The National Football League will add a new twist to an old tradition this Sunday with its decision to move the time and place of the Pro Bowl, its version of an All-Star Game.
Traditionally, the Pro Bowl is a post-Super Bowl face-off between the best of the best in the National Football Conference and American Football Conference. Players and their families trek off to the Aloha State of Hawaii for a week of practice, relaxation, family time and, of course, the game itself. This year, however, the NFL switched up the schedule and squeezed the Pro Bowl between championship weekend and the Super Bowl. Oh, and say bye-bye to Hawaii and hello to Florida.
The new Pro Bowl slot creates a conflict for those players whose teams are in the Super Bowl.
Indianapolis quarterback Peyton Manning was originally posted as the AFC's starting quarterback. New Orleans' Drew Brees was supposed to start as quarterback for the NFC. Both conference teams will play without their original starters because they have bigger and questionably better things to tend to - Super Bowl XLIV.
The roster absences stretch beyond the quarterback position. The AFC will be without its starting wide receiver Reggie Wayne, tight end Dallas Clark and defensive ends Dwight Freeney and Robert Mathis. Backup center Jeff Saturday will be getting prepared for the big(ger) game as well. The NFC team may fare a bit better as it stands to lose only tackle Jonathan Stinchcomb, center Jonathan Goodwin, linebacker Jonathan Vilma and starting free safety Darren Sharper.
These roster changes should be a big deal to football fans across the country. Many of the bests will be substituted by the second-bests, and even though those players come from the highest caliber, the atmosphere of the game probably will not be the same.
Now, as I sit here and say this, a bigger question comes to mind: Who actually cares about the Pro Bowl changes? Pro Bowl selection serves as an honor to players across the league, but the game frequently receives criticism for its timing, the lack of player motivation and viewership following, among other things.
I will take a stab at guessing which group does care about the new changes - the players and families who will no longer enjoy a Hawaiian vacation and will instead be forced to settle with south Florida. Florida may be warm and sunny this time of year - who knows with the weather the state has had this winter - but it lacks the exotic allure. To put it bluntly, the location is a downgrade.
Beyond location, the overall structure of the eventmay be seriously flawed. Let's take the criticism regarding player motivation for instance. On the list of priorities for those involved with the Pro Bowl, the game itself seems to fall in the bottom slot. Maybe this can be attributed to the off-season-mode syndrome or the lack of team chemistry.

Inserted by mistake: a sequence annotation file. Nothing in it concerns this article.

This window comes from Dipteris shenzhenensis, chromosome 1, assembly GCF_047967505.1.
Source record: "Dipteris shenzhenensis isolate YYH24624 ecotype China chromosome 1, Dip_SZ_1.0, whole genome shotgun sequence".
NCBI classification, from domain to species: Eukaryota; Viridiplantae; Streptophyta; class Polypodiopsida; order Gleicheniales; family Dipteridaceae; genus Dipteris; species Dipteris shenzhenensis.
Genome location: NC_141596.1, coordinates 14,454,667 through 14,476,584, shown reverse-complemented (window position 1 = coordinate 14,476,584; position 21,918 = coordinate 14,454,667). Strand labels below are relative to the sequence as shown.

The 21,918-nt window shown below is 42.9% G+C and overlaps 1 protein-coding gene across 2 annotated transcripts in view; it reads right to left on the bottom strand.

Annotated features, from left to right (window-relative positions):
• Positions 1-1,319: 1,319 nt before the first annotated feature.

So, the NFL attempted to tackle this problem by sliding the Pro Bowl into the weekend before the Super Bowl. This is flawed logic. The only teams not in off-season mode at this point are those that played the past couple weeks during the playoffs. And two of those teams made it to the Super Bowl. Players from other teams have been out of play for a while now. Two weeks will not make a substantial difference in their attitudes.
Another structural instability could also be how fans check themselves out after the Super Bowl. The drop-off in football viewership post-Super Bowl could be because the event marks the pinnacle of each football season, and everything that comes after comes across as anti-climactic. Many fans (and I cannot claim to be guiltless) merely forget that the Pro Bowl exists until they turn on SportsCenter the next day and see select highlights from the game. Who knows whether the new timing will draw more fan viewership or whether the location will motivate more people to attend the game. Florida is easier to get to than Hawaii for the average fan.
Maybe this column will intrigue some of The Collegian's readers to turn on the television this Sunday and watch the game, but I doubt that it would make a huge difference in the ratings. The Pro Bowl needs a makeover and the NFL has clearly taken steps in an attempt to improve its quality.
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Will the Pro Bowl become more enticing? Can it be saved?
I sure hope so. If the NFL's efforts prove to fail this Sunday, the league may need to start questioning whether the Pro Bowl, a game that honors players who have exceeded expectations as well as their peers' accomplishments during the course of a season, faces obsolescence. Those players should be proud to showcase their ability and skill, and make the Pro Bowl a game that every fan waits anxiously to come around each year.
Contact staff writer Jessie Murray at email@example.com
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